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Advocates say a key to saving lives would be more widespread access to Naloxone, also known by the brand name Narcan, which can quickly counteract the effects of heroin in an overdose.

Drug overdoses kill more Wisconsin residents than motor vehicle crashes, breast cancer, suicide and other types of deaths, a special report from the state says.

The Wisconsin Department of Health Services said 843 people died in 2013 from drug overdoses, double the number of deaths from overdoses in 2004.

"From urban areas to rural communities, drug overdoses are a public health crisis," said DHS Secretary Kitty Rhoades. "DHS is focusing our efforts on reducing inappropriate use of prescription pain relievers, as well as providing resources for recovery from the addictions that can lead to overdoses."

Forty-three percent of the drug overdose deaths in 2013 were attributed to opioid pain relievers, including oxycodone, hydrocodone and methadone, while heroin accounted for 27 percent of the deaths.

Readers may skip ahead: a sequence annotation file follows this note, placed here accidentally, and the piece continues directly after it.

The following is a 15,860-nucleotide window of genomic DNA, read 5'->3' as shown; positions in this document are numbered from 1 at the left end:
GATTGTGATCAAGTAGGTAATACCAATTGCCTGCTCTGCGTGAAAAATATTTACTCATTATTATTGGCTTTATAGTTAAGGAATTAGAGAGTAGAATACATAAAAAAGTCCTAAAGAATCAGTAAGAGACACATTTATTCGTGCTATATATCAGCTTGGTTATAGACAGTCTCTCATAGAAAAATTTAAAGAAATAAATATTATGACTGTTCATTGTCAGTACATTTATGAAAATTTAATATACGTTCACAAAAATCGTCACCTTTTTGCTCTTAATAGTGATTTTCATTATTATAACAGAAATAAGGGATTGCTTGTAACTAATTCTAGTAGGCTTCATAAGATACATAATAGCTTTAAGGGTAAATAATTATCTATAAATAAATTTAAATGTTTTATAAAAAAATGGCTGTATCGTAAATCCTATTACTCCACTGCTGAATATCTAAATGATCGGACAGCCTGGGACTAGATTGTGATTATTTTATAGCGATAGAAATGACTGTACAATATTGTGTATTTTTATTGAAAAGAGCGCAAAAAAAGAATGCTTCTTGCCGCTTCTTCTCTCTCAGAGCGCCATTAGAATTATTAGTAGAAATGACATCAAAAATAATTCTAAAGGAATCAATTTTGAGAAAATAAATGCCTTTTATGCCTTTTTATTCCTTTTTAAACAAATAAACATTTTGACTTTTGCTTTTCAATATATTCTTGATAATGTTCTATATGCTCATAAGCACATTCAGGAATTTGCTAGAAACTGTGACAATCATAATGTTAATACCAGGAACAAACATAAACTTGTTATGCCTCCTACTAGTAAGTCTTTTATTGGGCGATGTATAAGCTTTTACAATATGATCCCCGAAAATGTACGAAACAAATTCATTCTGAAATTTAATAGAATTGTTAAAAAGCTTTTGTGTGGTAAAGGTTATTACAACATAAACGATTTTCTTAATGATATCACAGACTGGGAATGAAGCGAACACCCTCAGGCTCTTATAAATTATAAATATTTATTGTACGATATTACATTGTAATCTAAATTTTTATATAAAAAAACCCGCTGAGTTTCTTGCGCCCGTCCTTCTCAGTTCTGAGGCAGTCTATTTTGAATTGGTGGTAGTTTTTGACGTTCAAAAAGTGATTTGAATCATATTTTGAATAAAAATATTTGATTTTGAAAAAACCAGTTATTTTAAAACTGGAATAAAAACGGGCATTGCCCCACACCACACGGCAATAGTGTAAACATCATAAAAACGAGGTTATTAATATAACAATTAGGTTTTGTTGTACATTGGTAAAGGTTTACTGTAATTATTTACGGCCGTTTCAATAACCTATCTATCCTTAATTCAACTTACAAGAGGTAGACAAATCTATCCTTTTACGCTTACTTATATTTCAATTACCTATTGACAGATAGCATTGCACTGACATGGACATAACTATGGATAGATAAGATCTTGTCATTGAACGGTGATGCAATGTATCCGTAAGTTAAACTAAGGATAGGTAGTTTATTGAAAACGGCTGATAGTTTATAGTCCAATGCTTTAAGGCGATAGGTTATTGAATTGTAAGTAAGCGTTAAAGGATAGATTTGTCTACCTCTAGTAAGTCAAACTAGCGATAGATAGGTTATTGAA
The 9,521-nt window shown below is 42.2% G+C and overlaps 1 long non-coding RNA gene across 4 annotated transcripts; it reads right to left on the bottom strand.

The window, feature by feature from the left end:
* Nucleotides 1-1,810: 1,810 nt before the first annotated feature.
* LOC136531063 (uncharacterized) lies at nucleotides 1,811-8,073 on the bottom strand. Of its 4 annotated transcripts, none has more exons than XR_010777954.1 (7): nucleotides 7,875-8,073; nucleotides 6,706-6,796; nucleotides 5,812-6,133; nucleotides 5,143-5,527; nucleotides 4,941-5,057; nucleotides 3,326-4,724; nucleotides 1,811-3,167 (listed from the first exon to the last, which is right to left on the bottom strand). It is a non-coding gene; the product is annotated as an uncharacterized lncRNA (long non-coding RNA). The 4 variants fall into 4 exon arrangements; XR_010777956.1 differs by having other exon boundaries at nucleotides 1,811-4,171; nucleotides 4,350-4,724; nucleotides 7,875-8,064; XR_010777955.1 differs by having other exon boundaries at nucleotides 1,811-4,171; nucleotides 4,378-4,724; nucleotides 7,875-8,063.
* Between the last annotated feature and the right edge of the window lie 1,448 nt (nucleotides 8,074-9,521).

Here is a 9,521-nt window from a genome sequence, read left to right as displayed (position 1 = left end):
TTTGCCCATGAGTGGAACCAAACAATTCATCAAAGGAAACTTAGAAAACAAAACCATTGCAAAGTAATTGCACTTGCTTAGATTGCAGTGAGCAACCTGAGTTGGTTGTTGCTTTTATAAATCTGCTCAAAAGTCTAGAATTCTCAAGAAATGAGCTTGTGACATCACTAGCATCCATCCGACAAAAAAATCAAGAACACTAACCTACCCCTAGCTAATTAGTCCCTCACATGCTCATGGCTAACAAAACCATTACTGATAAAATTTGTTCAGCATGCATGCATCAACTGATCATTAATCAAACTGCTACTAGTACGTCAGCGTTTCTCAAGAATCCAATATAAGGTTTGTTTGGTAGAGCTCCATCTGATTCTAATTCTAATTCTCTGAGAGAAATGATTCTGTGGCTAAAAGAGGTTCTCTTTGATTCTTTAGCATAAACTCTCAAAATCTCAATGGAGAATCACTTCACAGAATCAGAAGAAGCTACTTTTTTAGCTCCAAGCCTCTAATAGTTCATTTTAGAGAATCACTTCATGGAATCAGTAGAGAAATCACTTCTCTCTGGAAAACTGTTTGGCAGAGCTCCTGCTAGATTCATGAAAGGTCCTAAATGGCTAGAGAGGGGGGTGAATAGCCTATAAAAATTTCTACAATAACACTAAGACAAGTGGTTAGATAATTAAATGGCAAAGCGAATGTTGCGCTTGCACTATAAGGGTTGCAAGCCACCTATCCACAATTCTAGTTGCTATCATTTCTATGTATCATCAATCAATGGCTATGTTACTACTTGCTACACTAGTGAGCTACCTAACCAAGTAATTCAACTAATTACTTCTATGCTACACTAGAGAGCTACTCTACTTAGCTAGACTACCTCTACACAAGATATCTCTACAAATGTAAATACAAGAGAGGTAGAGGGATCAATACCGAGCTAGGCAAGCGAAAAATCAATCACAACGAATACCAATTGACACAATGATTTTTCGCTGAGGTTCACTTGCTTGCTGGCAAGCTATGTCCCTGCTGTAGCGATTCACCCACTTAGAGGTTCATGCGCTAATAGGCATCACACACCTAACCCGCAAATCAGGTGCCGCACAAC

Overdoses also accounted for more deaths than colon cancer, firearms, influenza or HIV, the DHS report said.

Overdoses are considered a death by poisoning, so prescription drugs, illegal drugs and over-the-counter medications were responsible for 97 percent of all Wisconsin poisoning deaths, with 14 percent of the overdose deaths noted as suicides, the report said.

DHS said on average, people who died from drug overdoses were in their early 40s, and the overdose death rate for males was 59 percent higher than the death rate for females.

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Bill Novak is a general assignment reporter for the Wisconsin State Journal.

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